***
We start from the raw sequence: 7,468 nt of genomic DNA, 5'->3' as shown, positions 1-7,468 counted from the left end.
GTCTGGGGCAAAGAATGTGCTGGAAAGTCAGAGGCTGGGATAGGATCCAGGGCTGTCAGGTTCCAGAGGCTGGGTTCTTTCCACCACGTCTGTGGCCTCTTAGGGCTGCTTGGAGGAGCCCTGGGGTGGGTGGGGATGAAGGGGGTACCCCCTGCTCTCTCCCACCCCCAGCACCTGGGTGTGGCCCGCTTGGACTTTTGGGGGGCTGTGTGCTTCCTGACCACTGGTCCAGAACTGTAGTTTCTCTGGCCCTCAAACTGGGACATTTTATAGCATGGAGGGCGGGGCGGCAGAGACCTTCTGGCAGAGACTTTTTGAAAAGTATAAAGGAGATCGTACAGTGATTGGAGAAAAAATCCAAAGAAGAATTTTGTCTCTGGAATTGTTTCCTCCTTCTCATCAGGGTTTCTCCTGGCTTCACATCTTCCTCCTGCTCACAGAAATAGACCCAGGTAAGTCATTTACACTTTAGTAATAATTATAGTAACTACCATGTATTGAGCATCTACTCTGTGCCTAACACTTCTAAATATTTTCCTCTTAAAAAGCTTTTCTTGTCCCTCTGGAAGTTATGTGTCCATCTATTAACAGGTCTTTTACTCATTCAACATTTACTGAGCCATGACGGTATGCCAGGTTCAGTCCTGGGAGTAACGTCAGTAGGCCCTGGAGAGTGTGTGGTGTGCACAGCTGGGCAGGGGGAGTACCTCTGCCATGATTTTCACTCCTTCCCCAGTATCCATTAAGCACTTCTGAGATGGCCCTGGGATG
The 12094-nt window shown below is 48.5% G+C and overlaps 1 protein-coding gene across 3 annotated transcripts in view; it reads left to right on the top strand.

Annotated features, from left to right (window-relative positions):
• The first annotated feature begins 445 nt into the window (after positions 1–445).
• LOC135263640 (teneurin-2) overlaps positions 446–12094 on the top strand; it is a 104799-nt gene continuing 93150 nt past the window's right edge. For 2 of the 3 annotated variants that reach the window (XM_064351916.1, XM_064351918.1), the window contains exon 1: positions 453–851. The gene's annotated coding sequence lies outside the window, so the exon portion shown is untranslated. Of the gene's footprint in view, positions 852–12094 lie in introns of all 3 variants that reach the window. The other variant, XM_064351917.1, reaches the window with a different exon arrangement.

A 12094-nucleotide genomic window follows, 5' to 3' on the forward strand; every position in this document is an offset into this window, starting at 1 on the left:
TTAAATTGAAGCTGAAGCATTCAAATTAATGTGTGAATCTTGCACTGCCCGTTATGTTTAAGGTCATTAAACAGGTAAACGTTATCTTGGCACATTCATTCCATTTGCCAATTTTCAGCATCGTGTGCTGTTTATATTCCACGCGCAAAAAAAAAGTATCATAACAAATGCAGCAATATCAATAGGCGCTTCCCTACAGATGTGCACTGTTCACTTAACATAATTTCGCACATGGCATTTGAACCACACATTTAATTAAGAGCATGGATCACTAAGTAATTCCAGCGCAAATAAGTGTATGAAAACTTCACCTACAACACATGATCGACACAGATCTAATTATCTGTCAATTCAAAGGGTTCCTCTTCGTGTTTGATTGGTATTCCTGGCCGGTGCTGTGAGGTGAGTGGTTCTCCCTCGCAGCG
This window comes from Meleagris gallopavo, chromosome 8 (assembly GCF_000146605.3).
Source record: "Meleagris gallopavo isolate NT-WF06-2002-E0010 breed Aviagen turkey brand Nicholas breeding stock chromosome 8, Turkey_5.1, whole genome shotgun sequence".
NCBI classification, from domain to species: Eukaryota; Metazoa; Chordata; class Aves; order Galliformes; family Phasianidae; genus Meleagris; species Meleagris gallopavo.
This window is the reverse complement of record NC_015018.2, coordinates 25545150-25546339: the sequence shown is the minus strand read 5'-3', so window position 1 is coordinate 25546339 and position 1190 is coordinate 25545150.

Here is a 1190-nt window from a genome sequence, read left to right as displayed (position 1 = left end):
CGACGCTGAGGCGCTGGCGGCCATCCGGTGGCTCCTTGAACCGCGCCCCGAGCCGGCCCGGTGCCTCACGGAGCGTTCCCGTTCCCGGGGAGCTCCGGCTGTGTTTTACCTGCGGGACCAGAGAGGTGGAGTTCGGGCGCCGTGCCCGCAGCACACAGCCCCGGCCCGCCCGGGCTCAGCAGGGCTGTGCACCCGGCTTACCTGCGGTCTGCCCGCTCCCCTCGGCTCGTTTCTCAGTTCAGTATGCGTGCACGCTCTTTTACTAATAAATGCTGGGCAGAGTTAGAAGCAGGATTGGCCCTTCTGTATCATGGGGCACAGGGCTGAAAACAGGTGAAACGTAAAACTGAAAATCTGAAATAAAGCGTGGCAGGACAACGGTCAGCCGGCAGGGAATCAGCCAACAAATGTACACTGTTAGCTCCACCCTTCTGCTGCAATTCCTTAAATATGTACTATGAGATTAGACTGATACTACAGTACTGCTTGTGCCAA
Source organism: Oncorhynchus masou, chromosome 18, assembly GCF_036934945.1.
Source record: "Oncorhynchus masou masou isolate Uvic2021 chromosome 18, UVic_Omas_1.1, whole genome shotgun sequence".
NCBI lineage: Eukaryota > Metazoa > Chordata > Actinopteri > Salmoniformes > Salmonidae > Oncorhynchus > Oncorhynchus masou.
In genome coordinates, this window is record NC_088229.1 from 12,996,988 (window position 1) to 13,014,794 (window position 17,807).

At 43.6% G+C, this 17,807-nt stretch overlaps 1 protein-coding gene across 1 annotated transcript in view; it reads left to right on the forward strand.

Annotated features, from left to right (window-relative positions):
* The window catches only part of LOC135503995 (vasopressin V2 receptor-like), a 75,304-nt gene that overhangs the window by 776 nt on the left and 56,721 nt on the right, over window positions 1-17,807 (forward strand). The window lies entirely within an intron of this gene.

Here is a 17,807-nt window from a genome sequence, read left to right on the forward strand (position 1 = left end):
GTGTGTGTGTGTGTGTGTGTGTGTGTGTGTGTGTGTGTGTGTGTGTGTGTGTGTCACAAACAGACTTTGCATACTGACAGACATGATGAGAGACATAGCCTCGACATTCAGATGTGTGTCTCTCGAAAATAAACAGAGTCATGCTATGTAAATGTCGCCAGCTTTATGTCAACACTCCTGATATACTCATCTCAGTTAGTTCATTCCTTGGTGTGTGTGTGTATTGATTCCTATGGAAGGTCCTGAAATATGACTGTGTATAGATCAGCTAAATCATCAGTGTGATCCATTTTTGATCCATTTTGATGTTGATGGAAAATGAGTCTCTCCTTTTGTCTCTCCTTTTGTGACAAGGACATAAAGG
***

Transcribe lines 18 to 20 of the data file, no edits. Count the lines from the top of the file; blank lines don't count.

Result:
In genome coordinates, this window is record NC_088229.1 from 12,996,988 (window position 1) to 13,014,794 (window position 17,807).

At 43.6% G+C, this 17,807-nt stretch overlaps 1 protein-coding gene across 1 annotated transcript in view; it reads left to right on the forward strand.

Annotated features, from left to right (window-relative positions):